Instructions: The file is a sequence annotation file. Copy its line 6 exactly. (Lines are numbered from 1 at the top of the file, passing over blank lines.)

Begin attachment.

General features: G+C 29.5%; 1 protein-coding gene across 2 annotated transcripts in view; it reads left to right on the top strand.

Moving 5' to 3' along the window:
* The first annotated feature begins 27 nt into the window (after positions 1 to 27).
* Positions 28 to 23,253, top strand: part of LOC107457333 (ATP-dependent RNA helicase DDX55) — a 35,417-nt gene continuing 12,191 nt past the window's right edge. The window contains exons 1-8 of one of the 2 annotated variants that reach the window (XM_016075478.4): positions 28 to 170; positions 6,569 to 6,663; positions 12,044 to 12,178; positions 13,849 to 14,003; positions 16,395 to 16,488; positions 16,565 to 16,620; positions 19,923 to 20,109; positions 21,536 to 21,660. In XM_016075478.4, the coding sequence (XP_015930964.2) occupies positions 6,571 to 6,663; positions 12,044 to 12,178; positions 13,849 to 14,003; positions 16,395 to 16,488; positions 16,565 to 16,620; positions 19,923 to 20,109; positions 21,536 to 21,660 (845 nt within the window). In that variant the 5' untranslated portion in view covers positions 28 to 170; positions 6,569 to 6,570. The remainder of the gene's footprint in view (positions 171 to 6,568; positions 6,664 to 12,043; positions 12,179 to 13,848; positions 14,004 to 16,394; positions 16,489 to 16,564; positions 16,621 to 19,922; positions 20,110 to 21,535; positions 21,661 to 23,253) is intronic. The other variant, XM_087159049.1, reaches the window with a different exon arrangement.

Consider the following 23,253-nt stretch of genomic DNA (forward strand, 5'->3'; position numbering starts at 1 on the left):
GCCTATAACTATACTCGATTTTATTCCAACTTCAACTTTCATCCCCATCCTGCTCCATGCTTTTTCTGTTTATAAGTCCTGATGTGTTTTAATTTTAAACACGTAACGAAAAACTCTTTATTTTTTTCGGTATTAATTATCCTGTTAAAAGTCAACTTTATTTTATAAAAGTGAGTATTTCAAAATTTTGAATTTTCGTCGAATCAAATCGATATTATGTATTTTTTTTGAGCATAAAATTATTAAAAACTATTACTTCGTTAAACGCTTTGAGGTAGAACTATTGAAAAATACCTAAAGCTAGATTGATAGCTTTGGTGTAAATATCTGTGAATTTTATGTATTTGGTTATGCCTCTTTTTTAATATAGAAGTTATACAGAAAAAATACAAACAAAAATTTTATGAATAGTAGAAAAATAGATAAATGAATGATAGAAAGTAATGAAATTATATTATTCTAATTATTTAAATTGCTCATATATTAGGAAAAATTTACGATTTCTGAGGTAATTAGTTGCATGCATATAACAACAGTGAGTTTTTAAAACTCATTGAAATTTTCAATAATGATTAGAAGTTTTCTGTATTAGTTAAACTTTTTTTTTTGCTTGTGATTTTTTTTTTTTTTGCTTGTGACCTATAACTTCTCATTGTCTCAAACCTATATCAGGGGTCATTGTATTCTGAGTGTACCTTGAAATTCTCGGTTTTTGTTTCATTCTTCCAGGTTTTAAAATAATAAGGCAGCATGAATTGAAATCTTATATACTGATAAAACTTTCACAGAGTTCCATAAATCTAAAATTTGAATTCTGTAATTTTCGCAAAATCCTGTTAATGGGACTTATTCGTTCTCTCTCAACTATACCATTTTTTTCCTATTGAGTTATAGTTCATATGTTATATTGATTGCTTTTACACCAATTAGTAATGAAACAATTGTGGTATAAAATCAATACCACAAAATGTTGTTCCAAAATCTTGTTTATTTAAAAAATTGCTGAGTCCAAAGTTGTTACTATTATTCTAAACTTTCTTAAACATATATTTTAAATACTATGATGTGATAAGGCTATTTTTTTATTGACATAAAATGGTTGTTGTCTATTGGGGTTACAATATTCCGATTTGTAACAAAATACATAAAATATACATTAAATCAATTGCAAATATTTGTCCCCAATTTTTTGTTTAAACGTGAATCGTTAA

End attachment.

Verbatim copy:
GCCTATAACTATACTCGATTTTATTCCAACTTCAACTTTCATCCCCATCCTGCTCCATGCTTTTTCTGTTTATAAGTCCTGATGTGTTTTAATTTTAAACACGTAACGAAAAACTCTTTATTTTTTTCGGTATTAATTATCCTGTTAAAAGTCAACTTTATTTTATAAAAGTGAGTATTTCAAAATTTTGAATTTTCGTCGAATCAAATCGATATTATGTATTTTTTTTGAGCATAAAATTATTAAAAACTATTACTTCGTTAAACGCTTTGAGGTAGAACTATTGAAAAATACCTAAAGCTAGATTGATAGCTTTGGTGTAAATATCTGTGAATTTTATGTATTTGGTTATGCCTCTTTTTTAATATAGAAGTTATACAGAAAAAATACAAACAAAAATTTTATGAATAGTAGAAAAATAGATAAATGAATGATAGAAAGTAATGAAATTATATTATTCTAATTATTTAAATTGCTCATATATTAGGAAAAATTTACGATTTCTGAGGTAATTAGTTGCATGCATATAACAACAGTGAGTTTTTAAAACTCATTGAAATTTTCAATAATGATTAGAAGTTTTCTGTATTAGTTAAACTTTTTTTTTTGCTTGTGATTTTTTTTTTTTTTGCTTGTGACCTATAACTTCTCATTGTCTCAAACCTATATCAGGGGTCATTGTATTCTGAGTGTACCTTGAAATTCTCGGTTTTTGTTTCATTCTTCCAGGTTTTAAAATAATAAGGCAGCATGAATTGAAATCTTATATACTGATAAAACTTTCACAGAGTTCCATAAATCTAAAATTTGAATTCTGTAATTTTCGCAAAATCCTGTTAATGGGACTTATTCGTTCTCTCTCAACTATACCATTTTTTTCCTATTGAGTTATAGTTCATATGTTATATTGATTGCTTTTACACCAATTAGTAATGAAACAATTGTGGTATAAAATCAATACCACAAAATGTTGTTCCAAAATCTTGTTTATTTAAAAAATTGCTGAGTCCAAAGTTGTTACTATTATTCTAAACTTTCTTAAACATATATTTTAAATACTATGATGTGATAAGGCTATTTTTTTATTGACATAAAATGGTTGTTGTCTATTGGGGTTACAATATTCCGATTTGTAACAAAATACATAAAATATACATTAAATCAATTGCAAATATTTGTCCCCAATTTTTTGTTTAAACGTGAATCGTTAA